Chapter 4 of The Infinite Beauty of the World touches on a couple of intriguing points around Dante’s Purgatorio. One is that of language in Eden. Mr. Baxter writes: “Given that Adam was the first to enjoy the privilege of describing reality, the father of the human race was also the father of language. In a certain sense, Adam was the father of poetry, given that he was the ultimate, God-inspired practitioner of language.” (p. 109) He continues, “For Augustine, man, once ‘exiled from the Garden and from God’s presence into a world containing only traces of an absent God,’ now had ‘to labour for the knowledge [he] had lost with the Fall.’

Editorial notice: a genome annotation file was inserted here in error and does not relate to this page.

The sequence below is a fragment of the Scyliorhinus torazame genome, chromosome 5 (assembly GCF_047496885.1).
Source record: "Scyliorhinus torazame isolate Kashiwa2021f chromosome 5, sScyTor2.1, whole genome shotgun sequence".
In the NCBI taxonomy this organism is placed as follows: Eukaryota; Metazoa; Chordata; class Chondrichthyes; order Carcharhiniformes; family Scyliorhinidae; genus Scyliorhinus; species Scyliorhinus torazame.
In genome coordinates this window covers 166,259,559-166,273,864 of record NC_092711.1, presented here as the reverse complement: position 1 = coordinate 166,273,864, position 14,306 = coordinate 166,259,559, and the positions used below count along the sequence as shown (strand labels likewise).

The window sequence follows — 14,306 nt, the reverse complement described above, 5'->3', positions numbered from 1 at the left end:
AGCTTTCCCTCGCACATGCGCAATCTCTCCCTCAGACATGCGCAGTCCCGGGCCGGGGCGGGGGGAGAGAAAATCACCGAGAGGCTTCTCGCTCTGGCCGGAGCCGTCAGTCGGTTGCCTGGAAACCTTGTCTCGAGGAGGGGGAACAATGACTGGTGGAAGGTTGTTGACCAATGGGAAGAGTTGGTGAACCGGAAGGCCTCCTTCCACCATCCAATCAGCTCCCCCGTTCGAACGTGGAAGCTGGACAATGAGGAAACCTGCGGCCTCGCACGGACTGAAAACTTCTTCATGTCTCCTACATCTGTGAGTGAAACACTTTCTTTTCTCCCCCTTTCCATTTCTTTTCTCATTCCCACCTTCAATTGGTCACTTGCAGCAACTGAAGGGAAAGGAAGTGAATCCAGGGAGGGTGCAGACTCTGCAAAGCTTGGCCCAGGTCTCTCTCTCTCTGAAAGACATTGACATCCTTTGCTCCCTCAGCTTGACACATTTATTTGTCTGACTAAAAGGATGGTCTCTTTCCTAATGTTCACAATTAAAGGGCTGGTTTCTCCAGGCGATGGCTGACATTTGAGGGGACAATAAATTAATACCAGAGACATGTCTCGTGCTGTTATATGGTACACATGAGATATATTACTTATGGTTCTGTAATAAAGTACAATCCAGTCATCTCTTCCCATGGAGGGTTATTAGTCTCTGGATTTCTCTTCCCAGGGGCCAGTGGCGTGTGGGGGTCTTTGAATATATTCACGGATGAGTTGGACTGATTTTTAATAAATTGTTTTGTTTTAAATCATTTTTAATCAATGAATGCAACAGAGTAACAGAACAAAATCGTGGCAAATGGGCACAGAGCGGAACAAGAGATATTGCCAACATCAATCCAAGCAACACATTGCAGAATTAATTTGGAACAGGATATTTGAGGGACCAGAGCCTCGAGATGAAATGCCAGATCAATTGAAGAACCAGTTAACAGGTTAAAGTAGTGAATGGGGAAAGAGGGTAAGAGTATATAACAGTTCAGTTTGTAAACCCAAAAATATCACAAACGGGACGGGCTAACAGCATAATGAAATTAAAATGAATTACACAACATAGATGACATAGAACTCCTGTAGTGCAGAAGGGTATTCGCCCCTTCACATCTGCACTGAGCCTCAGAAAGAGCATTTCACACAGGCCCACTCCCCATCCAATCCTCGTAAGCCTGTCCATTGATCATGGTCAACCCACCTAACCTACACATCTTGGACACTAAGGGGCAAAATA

After the Fall, ‘elements of [the primal language] may survive in the names of animals,’ but for the most part, ‘fallen humans…having been collectively exiled from the Garden… now find themselves in a vast and bewildering forest…where the tempter lurks with false signs of the divine truth that was lost or obscured with the Fall.’ Similarly, for Dante, the language of Adam is now in exile, ‘dissipated’ on account of human presumption: ‘and this form of language would have continued to be used by all speakers, had it not been shattered through the fault of human presumption…’ (p. 109-110)
In Purgatorio, canto 28, “Dante has the pilgrim walk in the footsteps of the first man”.